8-Nights Croatia: Jewel of the Coast - Connections Boutique Group Journeys
8 nights from $4395 per person
Classed as a world heritage treasure by UNESCO, Dubrovnik is a place of ancient streets lined with stone palaces, Venetian-style buildings and bell towers. The city is enclosed by stone walls, and the highlight is a leisurely walk atop these massive walls for a great view of the city and the sea. Entering Dubrovnik, you are greeted by an impressive pedestrian promenade, the Placa, which extends before you all the way to the clock tower at the other end of town. The Orlando Tower here is a favorite meeting place. Just inside the city walls near the Pile Gate is the Franciscan Monastery housing the third-oldest functioning pharmacy in Europe, operating since 1391. For a fantastic panorama of the city, take a cable car ride to the summit of the 1,340-foot Mount Srdj.
Split, the largest Croatian city on the Adriatic coast, is the heart of Dalmatia. The old town is built around the harbor on the south side of a high peninsula sheltered from the open sea by many islands. Split achieved fame when the Roman emperor Diocletian (245-313), noted for his persecution of early Christians, had his retirement palace built here from 295 to 305. Since 1945 Split has grown into a major industrial city with large apartment-block housing areas. Much of old Split remains, however, and this combined with its exuberant nature makes it one of the most fascinating cities in Europe.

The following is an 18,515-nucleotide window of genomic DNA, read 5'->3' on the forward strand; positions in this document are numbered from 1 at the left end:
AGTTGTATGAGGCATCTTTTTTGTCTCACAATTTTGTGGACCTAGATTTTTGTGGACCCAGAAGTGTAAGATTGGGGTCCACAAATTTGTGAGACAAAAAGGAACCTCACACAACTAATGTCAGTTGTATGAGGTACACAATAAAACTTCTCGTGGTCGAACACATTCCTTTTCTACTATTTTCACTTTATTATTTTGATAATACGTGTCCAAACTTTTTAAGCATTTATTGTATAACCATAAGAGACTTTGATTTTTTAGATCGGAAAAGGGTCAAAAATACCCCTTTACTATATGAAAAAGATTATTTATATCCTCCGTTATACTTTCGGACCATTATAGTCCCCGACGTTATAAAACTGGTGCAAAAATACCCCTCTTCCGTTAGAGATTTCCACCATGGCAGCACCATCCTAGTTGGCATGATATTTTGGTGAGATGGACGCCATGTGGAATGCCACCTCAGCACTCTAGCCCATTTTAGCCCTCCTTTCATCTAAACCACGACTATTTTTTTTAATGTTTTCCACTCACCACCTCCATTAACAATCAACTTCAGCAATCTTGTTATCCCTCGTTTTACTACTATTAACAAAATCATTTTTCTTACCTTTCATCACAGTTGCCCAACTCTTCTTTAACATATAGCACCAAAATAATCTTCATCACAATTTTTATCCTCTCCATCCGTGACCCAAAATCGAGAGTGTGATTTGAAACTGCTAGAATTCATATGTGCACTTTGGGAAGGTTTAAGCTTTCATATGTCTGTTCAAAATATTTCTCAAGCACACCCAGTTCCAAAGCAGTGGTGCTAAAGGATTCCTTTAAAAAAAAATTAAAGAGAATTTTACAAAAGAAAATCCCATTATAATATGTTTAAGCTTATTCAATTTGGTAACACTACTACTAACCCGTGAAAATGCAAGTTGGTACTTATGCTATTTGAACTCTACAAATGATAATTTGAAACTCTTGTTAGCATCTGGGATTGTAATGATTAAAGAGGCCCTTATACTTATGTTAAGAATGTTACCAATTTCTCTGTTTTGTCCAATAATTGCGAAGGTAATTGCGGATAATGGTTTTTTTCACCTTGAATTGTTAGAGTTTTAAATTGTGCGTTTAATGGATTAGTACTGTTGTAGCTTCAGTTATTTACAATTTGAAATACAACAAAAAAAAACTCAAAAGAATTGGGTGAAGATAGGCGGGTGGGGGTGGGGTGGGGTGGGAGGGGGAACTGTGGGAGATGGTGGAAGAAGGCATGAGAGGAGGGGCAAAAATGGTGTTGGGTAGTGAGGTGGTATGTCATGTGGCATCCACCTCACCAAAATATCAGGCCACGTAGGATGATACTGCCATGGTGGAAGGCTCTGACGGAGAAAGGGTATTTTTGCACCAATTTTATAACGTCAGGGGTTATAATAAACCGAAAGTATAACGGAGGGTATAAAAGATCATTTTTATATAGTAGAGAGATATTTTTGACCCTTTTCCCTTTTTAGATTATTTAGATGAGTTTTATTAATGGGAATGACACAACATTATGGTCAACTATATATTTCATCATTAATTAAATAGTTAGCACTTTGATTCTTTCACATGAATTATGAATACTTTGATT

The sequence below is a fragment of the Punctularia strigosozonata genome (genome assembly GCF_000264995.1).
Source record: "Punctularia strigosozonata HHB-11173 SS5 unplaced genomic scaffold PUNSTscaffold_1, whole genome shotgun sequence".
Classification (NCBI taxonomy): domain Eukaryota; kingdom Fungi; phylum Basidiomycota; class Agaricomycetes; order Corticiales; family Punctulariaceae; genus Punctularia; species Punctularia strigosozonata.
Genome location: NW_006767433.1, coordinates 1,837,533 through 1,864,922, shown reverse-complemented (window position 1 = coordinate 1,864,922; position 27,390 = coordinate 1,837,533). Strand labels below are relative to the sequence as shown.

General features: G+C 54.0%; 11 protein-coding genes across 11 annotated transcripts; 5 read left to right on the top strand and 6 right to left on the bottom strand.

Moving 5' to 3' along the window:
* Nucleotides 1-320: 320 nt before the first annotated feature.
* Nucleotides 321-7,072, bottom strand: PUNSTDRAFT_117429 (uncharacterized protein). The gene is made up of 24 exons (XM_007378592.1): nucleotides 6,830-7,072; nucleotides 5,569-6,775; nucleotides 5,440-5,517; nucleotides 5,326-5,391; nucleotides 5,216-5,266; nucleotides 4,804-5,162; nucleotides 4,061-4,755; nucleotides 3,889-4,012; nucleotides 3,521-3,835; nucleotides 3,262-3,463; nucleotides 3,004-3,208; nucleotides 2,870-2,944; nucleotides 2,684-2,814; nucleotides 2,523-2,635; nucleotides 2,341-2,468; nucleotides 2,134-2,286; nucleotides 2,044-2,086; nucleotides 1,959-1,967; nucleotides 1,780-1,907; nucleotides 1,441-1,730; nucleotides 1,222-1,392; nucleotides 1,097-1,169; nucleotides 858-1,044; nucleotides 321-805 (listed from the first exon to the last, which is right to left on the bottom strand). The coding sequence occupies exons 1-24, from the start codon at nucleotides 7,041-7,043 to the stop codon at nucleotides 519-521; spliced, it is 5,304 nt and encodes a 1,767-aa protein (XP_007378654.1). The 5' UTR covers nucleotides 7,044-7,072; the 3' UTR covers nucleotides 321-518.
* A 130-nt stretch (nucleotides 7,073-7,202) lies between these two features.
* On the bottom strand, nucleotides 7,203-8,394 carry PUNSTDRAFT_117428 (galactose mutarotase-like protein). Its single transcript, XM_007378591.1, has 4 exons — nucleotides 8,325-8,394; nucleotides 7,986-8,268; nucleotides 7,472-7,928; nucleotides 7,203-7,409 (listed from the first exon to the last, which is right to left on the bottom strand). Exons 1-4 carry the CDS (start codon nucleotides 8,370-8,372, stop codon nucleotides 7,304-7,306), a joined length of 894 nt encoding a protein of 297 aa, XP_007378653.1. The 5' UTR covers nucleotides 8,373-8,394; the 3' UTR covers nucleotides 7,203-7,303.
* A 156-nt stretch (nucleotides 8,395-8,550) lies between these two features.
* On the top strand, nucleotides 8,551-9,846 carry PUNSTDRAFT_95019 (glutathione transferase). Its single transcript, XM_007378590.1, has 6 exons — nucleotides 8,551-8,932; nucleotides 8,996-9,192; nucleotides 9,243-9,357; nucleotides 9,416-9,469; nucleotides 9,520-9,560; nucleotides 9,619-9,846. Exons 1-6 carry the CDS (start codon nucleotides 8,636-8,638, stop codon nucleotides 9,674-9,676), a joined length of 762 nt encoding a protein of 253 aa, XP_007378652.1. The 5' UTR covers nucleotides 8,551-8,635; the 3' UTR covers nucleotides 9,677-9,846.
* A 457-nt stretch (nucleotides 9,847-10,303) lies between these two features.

Zadar's many promenadors on the shore have a feeling they are on board the starboards of which are being laved by the waves carried by the warm zephyrus. Zadar is a town on the seaside. It is floating on the reef and closing from times a gap between itself and land, a harbor which was a pulse of its history. All the maritime and land ways led to this harbour and on their crossings the ancient marketplace was made, which became the origin of the Town, the very springwell of its life.
Croatia's capital and largest city, Zagreb also was the cultural capital of the former Yugoslavia. The city boasts many museums, art galleries, orchestras and folk festivals. Today, outdoor cafes are full, dance clubs pump music into the night air and art festivals are as popular as they were before the war. Zagreb has several reminders of the Austro-Hungarian period, particularly the decorated facades and the deep yellow color of old government buildings.
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